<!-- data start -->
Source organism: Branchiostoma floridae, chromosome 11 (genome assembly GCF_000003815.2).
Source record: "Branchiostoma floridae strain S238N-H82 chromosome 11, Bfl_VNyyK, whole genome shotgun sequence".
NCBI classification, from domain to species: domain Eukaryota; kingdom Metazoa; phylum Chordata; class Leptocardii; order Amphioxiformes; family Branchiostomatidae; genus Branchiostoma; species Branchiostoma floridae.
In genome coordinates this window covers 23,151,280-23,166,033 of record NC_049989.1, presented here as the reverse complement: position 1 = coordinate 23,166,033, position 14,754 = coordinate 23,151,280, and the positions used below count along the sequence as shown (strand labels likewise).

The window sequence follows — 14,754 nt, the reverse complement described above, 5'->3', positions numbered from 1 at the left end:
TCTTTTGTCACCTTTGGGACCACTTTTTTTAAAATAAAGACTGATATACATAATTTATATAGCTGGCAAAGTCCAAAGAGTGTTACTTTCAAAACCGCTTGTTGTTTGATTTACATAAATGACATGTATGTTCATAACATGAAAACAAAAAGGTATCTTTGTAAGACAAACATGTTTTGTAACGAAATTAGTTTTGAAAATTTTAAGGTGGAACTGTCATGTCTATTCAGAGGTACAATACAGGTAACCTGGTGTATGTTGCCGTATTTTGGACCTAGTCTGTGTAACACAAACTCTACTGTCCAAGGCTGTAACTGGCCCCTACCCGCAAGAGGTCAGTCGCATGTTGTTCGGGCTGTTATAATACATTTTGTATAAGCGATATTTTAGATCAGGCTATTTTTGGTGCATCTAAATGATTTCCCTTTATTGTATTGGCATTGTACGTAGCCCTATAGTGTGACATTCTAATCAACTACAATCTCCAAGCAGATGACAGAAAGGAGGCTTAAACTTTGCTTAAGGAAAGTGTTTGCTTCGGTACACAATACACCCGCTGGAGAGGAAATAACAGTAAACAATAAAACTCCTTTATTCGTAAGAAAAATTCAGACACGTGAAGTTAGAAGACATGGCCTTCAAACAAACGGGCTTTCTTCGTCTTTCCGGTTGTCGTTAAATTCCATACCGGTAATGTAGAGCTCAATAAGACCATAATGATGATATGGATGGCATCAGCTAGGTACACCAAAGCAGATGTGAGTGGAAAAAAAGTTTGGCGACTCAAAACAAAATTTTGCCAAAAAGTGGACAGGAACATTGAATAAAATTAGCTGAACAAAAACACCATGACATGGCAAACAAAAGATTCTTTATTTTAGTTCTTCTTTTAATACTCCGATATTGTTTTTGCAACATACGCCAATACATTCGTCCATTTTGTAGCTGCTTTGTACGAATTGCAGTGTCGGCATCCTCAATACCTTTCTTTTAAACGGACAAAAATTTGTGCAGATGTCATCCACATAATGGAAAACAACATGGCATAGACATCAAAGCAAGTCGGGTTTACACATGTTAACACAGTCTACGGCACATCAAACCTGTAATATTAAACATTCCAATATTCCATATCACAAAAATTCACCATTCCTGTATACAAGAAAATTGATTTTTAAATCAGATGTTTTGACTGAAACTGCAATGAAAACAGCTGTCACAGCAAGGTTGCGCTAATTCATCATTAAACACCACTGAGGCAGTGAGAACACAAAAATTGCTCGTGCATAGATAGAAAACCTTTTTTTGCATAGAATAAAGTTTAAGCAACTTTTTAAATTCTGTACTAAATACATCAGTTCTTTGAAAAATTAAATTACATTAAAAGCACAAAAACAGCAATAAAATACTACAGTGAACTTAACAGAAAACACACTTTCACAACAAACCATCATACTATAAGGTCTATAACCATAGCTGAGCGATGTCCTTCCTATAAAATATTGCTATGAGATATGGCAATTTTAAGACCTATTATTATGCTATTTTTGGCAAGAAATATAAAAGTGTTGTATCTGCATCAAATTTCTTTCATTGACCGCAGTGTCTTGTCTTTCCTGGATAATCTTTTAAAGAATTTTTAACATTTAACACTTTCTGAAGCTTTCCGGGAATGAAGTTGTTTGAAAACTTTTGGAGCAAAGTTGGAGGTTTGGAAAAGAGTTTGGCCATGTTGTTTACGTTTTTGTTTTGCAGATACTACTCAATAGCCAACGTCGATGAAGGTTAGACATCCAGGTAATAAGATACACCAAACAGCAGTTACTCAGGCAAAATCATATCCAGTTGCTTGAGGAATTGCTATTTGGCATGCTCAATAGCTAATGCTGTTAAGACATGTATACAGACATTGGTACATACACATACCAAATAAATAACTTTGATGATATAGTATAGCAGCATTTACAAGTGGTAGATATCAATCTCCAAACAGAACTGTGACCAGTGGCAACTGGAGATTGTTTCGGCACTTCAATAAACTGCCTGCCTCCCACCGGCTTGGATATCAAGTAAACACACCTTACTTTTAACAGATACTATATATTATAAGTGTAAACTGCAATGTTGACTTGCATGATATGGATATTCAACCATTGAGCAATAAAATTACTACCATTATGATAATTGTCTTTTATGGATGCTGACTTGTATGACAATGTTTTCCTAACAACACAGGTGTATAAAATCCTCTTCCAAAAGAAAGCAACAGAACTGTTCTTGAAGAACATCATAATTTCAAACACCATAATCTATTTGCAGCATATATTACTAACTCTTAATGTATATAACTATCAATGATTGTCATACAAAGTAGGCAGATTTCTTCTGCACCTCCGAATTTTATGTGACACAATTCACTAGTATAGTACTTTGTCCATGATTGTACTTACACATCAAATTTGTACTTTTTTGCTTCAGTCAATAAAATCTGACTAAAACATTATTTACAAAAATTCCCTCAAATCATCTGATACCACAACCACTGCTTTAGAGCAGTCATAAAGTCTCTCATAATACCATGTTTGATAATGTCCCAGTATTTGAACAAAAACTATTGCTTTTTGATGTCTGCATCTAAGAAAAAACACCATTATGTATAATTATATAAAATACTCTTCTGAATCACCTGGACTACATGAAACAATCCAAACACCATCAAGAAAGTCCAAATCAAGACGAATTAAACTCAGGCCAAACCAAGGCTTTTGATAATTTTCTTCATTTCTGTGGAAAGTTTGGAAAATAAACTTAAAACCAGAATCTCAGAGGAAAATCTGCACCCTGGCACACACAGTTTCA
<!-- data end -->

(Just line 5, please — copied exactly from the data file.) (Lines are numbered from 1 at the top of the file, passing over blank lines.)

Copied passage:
The window sequence follows — 14,754 nt, the reverse complement described above, 5'->3', positions numbered from 1 at the left end: